The Girls is told from the perspective of young, neglected Evie whose angst ridden relationships with her divorced parents accompanied by a sense of adolescent isolation predisposes her to the young women in the novel’s Manson-esque cult.
Attracted to their sexual confidence, fifteen years old Evie strikes up a bond with Suzanna, and slowly begins to mimic her mannerism and dress. Eager for love, escape, and adventure Evie unquestioningly inhales, snorts and drinks her way to acceptance, willingly oblivious to the impending evil.
The Girls is ultimately a tender story of girlhood, how fragile yet clumsy attempts at adulthood are frustrated by boys, parents and men who fear or wish to possess a girl’s burgeoning sexuality. Evie battles the ennui of a middleclass existence through petty crimes committed against her neighbours, and other small infractions lead by Suzanna. Imbued with a sense of exceptionalism by cult leader Russell, Evie begins to overlook the violations to her being, attributing it to an education and the promise of a higher state.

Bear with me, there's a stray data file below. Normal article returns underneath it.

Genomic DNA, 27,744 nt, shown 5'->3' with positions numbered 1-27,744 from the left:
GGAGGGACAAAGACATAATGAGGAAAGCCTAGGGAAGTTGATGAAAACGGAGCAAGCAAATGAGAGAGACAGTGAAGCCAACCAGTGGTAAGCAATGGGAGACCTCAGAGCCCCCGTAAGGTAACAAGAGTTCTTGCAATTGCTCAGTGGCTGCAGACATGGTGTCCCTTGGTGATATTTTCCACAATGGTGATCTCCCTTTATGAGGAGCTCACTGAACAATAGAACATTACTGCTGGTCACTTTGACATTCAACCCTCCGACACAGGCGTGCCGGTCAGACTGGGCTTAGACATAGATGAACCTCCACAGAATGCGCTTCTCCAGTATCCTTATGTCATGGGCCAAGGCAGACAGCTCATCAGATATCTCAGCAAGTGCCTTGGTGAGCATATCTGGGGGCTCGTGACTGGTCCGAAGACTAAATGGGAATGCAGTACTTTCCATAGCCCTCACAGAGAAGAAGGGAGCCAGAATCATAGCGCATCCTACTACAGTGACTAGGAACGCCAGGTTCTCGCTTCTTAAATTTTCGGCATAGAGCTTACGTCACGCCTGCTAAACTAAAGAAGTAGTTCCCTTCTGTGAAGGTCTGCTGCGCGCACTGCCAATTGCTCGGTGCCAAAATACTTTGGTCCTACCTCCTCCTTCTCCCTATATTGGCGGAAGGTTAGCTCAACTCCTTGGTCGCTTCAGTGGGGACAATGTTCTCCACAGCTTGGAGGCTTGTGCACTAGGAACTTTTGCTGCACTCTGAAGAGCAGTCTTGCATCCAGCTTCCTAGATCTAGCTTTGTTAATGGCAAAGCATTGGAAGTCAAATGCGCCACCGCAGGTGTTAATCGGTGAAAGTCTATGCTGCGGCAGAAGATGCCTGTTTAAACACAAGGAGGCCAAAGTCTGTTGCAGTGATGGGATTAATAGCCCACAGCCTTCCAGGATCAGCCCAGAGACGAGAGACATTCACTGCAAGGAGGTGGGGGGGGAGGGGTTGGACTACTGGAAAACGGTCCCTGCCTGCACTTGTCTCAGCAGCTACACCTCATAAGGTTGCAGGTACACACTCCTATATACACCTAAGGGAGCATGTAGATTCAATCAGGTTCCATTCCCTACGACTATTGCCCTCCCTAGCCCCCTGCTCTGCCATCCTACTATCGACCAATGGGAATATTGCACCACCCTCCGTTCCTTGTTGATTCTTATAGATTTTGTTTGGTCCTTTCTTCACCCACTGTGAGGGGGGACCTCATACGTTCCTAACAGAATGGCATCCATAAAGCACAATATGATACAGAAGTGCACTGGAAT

In recognising the subtle manipulations of Evie and her crippling adolescent insecurity, it’s difficult for the reader to question her choices. Rather you find yourself empathising with her as you’re flooded with memories of your own adolescence. My heart ached as the child’s innocence was cruelly stripped away leaving a deeply troubled adult, incapable of believing in herself. Cline’s greatest achievement is how intricately she captured the human condition, leaving- as the blurbs suggest- many celebrated authors enthralled by her talent.